A former Mescalero president and a first lady among women featured in film
By Dianne Stallings, Ruidoso News
A former Mescalero Apache president and a first lady of the tribe will be featured in a documentary.”A Thousand Voices,” filmed by Silver Bullet Productions.
Sandra Platero served as president after the resignation of Fred Chino and before the election of current Mescalero President Danny Breuninger. Previously, she served as vice president and on the tribal council. Attempts to reach Platero for an interview were unsuccessful.
Selena Chino is the wife of Mark Chino, who served as Mescalero president three times. She was a victims’ advocate and tribal liaison with the Nest, Lincoln County’s only domestic violence shelter, and she served as a state tourism commissioner.
Selena and Mark attended a rough cut screening of the documentary on June 5, and the film is slated for a final version screening July 21, free at Buffalo Thunder (Resort and Casino) in Santa Fe. Check the Silver Bullet website for the time. Silver Bullet films also usually screen at the Smithsonian Institute in Washington D.C. and air on the Public Broadcasting System, a company spokesman said.
“I’m extremely proud of Selena,” Mark said. “She and her efforts to help domestic violence victims came to Pamela Pierce’s attention in mid-2013, and Selena was asked to appear in the film. She was recognized purely through her own efforts, as I already had left office.”
Pierce is chief executive officer of Silver Bullet Productions, a nonprofit founded in 2004, and based in Santa Fe. The organization with staff and volunteers stages cultural workshops with the aim of empowering Native American youths by raising their educational aspirations and by cultivating young filmmakers. The organization has produced 31 projects with the help of sponsors and recently received the Yawa’ Award for special projects, given to nonprofits that put actions to their words. The company’s “Canes of Power” also won four regional Emmys.
Silver Bullet was formed because of concerns by members of Native American groups over the loss of language, cultural and community, according to Pierce.
“A Thousand Voices” is the story of the inherent power of tribal women in New Mexico, and was filmed partly through funding with the San Manuel Board of Mission Indians. Besides the screenings and possible PBS airing, the film will be presented to students, who will participate in writing the curriculum and discussion guide that will accompany the documentary, following a pattern for all of Silver Bullet’s films, Pierce wrote in a memorandum to participants before the rough cut was screened.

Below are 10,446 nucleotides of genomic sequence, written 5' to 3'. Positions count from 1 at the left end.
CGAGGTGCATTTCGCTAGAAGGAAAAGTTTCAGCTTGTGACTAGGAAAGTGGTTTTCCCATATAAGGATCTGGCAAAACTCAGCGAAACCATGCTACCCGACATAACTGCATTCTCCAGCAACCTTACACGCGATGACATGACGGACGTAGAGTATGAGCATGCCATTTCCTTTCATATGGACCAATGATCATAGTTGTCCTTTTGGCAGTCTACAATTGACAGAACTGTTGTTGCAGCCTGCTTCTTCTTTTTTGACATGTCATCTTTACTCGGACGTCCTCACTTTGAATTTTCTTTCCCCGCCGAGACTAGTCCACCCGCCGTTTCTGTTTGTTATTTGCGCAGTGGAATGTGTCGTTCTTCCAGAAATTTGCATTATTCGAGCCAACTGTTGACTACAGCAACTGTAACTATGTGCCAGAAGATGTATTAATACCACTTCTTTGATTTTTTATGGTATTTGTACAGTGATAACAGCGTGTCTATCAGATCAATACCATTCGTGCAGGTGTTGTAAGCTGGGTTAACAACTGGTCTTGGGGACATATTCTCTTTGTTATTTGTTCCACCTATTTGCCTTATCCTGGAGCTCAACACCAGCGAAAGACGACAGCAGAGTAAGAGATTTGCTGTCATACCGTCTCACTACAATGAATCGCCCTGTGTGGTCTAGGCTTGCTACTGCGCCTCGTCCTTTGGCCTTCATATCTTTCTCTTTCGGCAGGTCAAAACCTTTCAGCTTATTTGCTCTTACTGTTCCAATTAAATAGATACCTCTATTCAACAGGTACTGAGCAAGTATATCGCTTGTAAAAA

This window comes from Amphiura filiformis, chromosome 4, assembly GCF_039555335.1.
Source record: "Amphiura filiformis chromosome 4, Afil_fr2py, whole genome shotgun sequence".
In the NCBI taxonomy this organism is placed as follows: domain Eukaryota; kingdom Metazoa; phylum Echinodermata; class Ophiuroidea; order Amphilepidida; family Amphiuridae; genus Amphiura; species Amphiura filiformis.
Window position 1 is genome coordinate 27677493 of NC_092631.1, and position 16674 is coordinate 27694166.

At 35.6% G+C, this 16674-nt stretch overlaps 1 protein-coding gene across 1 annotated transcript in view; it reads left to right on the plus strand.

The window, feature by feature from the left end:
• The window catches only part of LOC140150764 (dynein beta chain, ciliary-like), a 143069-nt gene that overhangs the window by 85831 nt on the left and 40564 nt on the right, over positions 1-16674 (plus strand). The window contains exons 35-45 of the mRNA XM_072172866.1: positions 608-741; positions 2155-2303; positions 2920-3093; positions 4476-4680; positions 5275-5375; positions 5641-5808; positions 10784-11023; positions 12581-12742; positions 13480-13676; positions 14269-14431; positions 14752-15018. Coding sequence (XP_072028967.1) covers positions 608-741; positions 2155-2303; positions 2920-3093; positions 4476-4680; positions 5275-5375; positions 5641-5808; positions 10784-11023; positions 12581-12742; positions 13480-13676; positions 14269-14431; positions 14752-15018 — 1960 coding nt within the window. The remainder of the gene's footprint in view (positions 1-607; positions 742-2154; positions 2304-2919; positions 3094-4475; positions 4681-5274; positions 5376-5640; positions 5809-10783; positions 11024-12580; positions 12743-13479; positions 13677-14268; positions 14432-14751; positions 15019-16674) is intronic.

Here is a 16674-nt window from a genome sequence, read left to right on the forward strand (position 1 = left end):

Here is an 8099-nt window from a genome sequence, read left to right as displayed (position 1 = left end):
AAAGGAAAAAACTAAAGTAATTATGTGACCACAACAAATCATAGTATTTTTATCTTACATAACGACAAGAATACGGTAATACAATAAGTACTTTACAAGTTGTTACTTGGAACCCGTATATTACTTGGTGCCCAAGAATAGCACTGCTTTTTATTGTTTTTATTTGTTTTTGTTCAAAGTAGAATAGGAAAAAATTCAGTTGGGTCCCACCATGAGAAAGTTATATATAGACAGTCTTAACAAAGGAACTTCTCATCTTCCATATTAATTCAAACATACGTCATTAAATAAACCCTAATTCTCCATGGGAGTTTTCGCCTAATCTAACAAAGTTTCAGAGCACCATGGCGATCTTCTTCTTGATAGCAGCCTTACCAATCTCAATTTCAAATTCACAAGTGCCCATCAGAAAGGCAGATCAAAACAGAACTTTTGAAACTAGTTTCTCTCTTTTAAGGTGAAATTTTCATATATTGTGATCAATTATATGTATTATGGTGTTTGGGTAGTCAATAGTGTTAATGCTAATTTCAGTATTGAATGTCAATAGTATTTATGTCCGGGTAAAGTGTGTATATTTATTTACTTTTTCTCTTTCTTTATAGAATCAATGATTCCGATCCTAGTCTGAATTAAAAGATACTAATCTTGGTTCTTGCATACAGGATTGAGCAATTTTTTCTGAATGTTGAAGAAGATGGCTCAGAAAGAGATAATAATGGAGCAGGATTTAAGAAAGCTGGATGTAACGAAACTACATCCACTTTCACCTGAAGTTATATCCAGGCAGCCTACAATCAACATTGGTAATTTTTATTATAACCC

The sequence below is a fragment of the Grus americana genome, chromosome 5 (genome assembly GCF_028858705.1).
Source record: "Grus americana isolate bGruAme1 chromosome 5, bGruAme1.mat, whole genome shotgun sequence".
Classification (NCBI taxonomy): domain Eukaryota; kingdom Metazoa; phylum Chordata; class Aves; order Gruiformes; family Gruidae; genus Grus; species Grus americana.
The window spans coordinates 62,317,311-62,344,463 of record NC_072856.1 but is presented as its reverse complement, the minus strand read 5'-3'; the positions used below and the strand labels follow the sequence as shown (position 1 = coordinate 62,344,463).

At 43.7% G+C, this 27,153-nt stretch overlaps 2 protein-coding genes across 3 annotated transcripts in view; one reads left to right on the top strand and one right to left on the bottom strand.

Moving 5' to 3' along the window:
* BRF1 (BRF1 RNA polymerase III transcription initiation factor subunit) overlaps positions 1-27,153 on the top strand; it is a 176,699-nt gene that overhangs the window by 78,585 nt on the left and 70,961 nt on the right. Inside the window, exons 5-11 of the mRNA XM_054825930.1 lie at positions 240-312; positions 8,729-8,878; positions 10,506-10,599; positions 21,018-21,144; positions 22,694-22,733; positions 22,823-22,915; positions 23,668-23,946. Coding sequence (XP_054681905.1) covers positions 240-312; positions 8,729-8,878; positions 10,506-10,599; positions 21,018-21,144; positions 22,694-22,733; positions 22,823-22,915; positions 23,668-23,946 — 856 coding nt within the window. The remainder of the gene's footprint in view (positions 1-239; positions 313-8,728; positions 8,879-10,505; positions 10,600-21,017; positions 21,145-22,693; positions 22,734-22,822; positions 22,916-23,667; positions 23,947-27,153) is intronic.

“The production of this film has been a wonderful journey,” Pierce wrote. “Each of our participants has been revealing in ways that educate and shatter stereotypes.”
“A Thousand Voices” looks at the traditional roles of tribal women and poses the questions of how stereotypes from the media and literature altered the reality of tribal women, what are the universal lessons to be learned from the traditional values and the current status of Native American woman; and what are the threats to native communities, if women do not continue to play their crucial roles?
As a domestic violence survivor and victims’ advocate, former first lady of the Mescalero, a state tourism commissioner, a store manager, and since May, a front desk manager and concierge for the tribe’s Inn of the Mountain Gods, Selena Chino was a natural choice for inclusion in “A Thousand Voices.”
A panel of tribal advisors from a variety of tribes, and representatives from Silver Bullet looked at the candidates.
“You can be a wonderful person, but you may not always come off as being able to state what your beliefs are and have the courage to state them,” Pierce said. “It’s not enough to stand for something, you have to be able to say it in a way that other men and women can relate to you. That certainly was true for Selena, Mark and Sandra.”
“The theme of the film is about the inherent strength of tribal woman and how that strength diminished or changed because of the white invasion from Spain, Mexico and the United States, and then return again to the strength of women that goes back to the beginning of time, and still is there despite the challenges,” Pierce said during a telephone interview Wednesday. “That strength is there in our modern current New Mexico tribal women. The reason Selena and her husband were selected was because they represent that strength. Selena represents it in two ways. She is married to a previous president of an Apache tribe and that takes strength to be married to a leader, no matter what your gender, and to be involved in a political family. And also because of her commitment to empowering women who have been victims of domestic violence. It was important to include that voice, not just from women. Selena and Mark together represent a belief in the hope for tribal women to survive domestic violence. It was obvious from the first time I spoke with her that she was somebody I really felt would enhance the message of the film.”
For Sandra Platero, “It was the strength of being a woman leader among other tribes that do not have women leaders,” Pierce said. “She certainly was a spokesperson for her language and her leadership.
“I think both women and their families deserve praise. It takes a lot of courage and determination and they showed that.”